Make Good Bad Guys by Lev Butts

Characters are the soul of fiction. They are the first movers of story. Imagine any story you've ever read, then take out the characters. What you have left is essentially a lunatic's National Geographic article: a description of a fantastic landscape or a discussion of a particular group or species daily habits. Without characters, The Hobbit , for instance, would read something like this: Chapter 1: Hobbits live relatively peaceful lives, reside in modestly decorated holes in hills, and like to eat. Like a lot. They have seven meals a day, and do not like to be surpised by unexpected visitors. Chapter 2: Trolls will eat anything and turn to stone in the sunlight. Chapter 3: Elves are wise, and kind of pompous assholes. Chapter 4: Goblins are just assholes. Chapter 5: Caves are dark and scary, and sometimes people lose jewelry there. Chapter 6: Wolves and Goblins are friends and often team up to terrorize villages, but giant eagles will sometimes put a sto

Feelings not facts - from novel to short story, by Ali Bacon

Since my recent post which touched on the early photographs of Hill and Adamson , I’ve not only paid a flying visit to St Andrews (my old university town and always a good place to go) but also been invited to read a selection of my historical fiction at the St Andrews Photography Festival . This is a huge thrill for me and has given me the nice job of making sure that by the time of my event on Sept 9 th . I've assembled the right words in exactly the right order.  Reading Silver Harvest in April at  Stroud Short Stories I’m planning to read five or six pieces which have already been written in one form or other, but I don’t want to read for more than 10 minutes at a time  - i.e. 1500 words max - and although the pieces are linked in theme, I would like each one to stand alone.  Looking at my raw material, only Silver Harvest fits the bill exactly. The others are either too long or, on closer inspection, betray their origins as fragments of a novel. ‘Repurposing’ th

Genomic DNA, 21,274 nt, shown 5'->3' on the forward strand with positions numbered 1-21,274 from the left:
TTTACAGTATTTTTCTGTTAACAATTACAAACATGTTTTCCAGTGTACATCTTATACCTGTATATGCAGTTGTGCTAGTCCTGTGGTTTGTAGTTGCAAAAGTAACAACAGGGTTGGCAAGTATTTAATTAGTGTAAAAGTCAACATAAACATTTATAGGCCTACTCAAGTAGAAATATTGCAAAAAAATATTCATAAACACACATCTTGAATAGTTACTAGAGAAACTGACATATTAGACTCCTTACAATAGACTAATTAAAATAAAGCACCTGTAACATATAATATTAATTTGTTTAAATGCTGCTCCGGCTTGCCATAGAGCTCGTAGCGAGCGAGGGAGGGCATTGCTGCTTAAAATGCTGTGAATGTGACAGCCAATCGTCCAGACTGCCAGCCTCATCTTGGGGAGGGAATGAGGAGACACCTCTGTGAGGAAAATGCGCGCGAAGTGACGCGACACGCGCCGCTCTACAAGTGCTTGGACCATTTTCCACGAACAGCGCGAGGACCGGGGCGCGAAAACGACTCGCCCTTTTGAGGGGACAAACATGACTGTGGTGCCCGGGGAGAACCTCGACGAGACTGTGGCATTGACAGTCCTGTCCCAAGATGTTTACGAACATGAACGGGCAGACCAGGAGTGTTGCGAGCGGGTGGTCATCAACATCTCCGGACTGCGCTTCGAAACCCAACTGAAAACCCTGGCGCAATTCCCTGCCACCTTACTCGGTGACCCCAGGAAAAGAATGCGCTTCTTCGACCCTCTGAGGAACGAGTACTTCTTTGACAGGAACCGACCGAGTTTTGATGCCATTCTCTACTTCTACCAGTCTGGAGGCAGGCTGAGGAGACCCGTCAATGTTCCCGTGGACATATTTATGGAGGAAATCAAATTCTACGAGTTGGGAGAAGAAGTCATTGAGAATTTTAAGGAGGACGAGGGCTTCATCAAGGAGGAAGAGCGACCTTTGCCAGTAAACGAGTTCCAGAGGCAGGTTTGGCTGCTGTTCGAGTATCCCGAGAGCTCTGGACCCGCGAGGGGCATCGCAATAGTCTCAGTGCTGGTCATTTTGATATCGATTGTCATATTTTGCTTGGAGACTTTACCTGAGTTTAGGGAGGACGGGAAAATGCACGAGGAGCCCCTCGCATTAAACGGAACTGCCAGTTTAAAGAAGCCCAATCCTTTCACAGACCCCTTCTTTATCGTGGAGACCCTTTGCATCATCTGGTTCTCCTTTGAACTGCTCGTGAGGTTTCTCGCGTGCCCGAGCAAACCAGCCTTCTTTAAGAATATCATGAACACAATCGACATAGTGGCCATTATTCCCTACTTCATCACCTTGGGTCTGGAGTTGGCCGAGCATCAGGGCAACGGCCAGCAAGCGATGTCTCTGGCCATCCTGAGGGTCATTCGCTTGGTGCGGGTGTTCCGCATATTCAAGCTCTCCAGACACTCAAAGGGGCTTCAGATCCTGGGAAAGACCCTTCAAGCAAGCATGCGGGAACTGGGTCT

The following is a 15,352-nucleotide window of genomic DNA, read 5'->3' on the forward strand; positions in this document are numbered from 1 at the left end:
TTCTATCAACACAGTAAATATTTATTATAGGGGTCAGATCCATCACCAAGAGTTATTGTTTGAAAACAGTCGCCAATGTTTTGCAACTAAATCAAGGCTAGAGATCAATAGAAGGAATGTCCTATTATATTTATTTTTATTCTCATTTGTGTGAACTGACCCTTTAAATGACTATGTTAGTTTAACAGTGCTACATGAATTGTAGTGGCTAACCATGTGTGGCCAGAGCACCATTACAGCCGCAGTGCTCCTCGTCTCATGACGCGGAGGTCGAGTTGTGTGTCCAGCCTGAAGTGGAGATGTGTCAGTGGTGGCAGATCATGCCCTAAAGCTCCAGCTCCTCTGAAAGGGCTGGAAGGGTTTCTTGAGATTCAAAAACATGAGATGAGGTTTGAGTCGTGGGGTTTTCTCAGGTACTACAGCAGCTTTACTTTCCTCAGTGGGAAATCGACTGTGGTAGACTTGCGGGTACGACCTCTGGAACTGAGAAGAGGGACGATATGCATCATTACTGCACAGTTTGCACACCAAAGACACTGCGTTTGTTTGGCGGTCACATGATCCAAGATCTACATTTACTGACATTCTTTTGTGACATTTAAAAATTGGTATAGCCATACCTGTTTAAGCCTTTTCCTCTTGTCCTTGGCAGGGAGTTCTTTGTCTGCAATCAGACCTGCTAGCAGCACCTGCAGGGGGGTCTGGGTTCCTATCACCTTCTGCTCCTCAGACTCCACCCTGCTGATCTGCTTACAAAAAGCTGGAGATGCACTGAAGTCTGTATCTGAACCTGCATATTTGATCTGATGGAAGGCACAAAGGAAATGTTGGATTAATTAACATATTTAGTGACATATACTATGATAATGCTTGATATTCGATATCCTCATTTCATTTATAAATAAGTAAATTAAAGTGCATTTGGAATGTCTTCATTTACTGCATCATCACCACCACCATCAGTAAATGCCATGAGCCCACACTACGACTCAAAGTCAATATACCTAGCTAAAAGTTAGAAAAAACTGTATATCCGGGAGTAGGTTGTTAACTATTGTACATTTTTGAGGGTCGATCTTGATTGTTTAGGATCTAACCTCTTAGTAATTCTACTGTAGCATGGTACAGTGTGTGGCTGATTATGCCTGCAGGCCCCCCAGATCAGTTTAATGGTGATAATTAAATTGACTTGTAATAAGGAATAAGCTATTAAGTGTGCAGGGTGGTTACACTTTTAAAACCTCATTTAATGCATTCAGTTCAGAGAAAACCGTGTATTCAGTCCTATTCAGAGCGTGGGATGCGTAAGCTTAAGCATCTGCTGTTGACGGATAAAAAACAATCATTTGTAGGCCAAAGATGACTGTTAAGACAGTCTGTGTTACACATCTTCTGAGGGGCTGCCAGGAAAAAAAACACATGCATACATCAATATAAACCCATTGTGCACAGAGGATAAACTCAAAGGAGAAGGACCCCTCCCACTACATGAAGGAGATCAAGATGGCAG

Taking your Kindle to the Beach? - Katherine Roberts

It’s the holiday season! Long summer days, schools are out or almost out, and if you're like me you’re probably thinking about a beach somewhere ... I’m lucky in that I live about ten minutes' walk from one of the best sandcastle beaches in the country (according to an experiment carried out by the BBC a few years ago). Above is Preston beach - the one with all the beach huts in the English Riviera resort of Torbay. The red colour of the sand comes from the local sandstone cliffs. You can get here by train on the intercity to Plymouth, which runs along the coast from Exeter via. the recently repaired sea wall at Dawlish. Hop on to the branch line at Newton Abbot, and you'll end up at Paignton, where you can either walk past all the bucket-and-spade shops and casinos to the beach, or board the steam train to continue at a more leisurely fashion down the line to Kingswear and from there via the passenger ferry to the Naval port of Dartmouth. Travel by steam